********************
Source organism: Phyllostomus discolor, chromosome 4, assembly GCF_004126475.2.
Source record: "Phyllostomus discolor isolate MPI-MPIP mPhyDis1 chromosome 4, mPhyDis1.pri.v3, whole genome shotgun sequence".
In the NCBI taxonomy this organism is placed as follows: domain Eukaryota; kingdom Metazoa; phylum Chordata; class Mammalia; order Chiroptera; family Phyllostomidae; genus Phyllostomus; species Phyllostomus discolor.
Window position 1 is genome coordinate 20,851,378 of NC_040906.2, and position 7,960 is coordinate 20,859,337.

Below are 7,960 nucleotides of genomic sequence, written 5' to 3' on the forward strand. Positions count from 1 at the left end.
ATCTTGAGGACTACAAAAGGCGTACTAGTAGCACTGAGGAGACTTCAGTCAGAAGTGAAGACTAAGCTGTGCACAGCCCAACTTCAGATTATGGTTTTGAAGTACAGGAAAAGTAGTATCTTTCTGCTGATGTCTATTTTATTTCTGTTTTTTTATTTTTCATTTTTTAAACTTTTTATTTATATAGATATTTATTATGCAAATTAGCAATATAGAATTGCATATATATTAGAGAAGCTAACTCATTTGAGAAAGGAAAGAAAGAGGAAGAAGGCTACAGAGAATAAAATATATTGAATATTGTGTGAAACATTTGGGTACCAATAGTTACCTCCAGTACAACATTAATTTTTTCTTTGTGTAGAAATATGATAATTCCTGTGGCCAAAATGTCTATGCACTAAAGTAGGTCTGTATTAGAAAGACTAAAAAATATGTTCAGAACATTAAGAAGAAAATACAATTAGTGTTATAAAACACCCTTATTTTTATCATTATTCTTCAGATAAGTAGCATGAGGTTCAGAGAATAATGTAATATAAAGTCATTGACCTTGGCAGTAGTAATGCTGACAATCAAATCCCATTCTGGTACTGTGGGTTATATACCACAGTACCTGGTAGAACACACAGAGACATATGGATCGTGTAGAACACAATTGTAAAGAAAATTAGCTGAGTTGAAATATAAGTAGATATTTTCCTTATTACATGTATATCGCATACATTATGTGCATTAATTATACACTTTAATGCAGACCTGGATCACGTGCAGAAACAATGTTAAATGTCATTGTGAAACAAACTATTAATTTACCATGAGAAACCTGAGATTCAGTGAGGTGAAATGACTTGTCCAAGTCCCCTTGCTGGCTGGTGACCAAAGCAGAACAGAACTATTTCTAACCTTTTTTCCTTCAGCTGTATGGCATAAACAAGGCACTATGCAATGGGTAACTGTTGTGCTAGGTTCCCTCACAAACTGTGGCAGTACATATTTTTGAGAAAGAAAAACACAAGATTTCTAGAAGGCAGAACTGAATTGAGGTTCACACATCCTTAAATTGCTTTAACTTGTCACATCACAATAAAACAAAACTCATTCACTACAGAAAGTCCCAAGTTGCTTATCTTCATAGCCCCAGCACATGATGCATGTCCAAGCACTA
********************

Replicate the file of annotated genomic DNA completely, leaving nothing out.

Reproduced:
Source organism: Phyllostomus discolor, chromosome 4, assembly GCF_004126475.2.
Source record: "Phyllostomus discolor isolate MPI-MPIP mPhyDis1 chromosome 4, mPhyDis1.pri.v3, whole genome shotgun sequence".
In the NCBI taxonomy this organism is placed as follows: domain Eukaryota; kingdom Metazoa; phylum Chordata; class Mammalia; order Chiroptera; family Phyllostomidae; genus Phyllostomus; species Phyllostomus discolor.
Window position 1 is genome coordinate 20,851,378 of NC_040906.2, and position 7,960 is coordinate 20,859,337.

Below are 7,960 nucleotides of genomic sequence, written 5' to 3' on the forward strand. Positions count from 1 at the left end.
ATCTTGAGGACTACAAAAGGCGTACTAGTAGCACTGAGGAGACTTCAGTCAGAAGTGAAGACTAAGCTGTGCACAGCCCAACTTCAGATTATGGTTTTGAAGTACAGGAAAAGTAGTATCTTTCTGCTGATGTCTATTTTATTTCTGTTTTTTTATTTTTCATTTTTTAAACTTTTTATTTATATAGATATTTATTATGCAAATTAGCAATATAGAATTGCATATATATTAGAGAAGCTAACTCATTTGAGAAAGGAAAGAAAGAGGAAGAAGGCTACAGAGAATAAAATATATTGAATATTGTGTGAAACATTTGGGTACCAATAGTTACCTCCAGTACAACATTAATTTTTTCTTTGTGTAGAAATATGATAATTCCTGTGGCCAAAATGTCTATGCACTAAAGTAGGTCTGTATTAGAAAGACTAAAAAATATGTTCAGAACATTAAGAAGAAAATACAATTAGTGTTATAAAACACCCTTATTTTTATCATTATTCTTCAGATAAGTAGCATGAGGTTCAGAGAATAATGTAATATAAAGTCATTGACCTTGGCAGTAGTAATGCTGACAATCAAATCCCATTCTGGTACTGTGGGTTATATACCACAGTACCTGGTAGAACACACAGAGACATATGGATCGTGTAGAACACAATTGTAAAGAAAATTAGCTGAGTTGAAATATAAGTAGATATTTTCCTTATTACATGTATATCGCATACATTATGTGCATTAATTATACACTTTAATGCAGACCTGGATCACGTGCAGAAACAATGTTAAATGTCATTGTGAAACAAACTATTAATTTACCATGAGAAACCTGAGATTCAGTGAGGTGAAATGACTTGTCCAAGTCCCCTTGCTGGCTGGTGACCAAAGCAGAACAGAACTATTTCTAACCTTTTTTCCTTCAGCTGTATGGCATAAACAAGGCACTATGCAATGGGTAACTGTTGTGCTAGGTTCCCTCACAAACTGTGGCAGTACATATTTTTGAGAAAGAAAAACACAAGATTTCTAGAAGGCAGAACTGAATTGAGGTTCACACATCCTTAAATTGCTTTAACTTGTCACATCACAATAAAACAAAACTCATTCACTACAGAAAGTCCCAAGTTGCTTATCTTCATAGCCCCAGCACATGATGCATGTCCAAGCACTA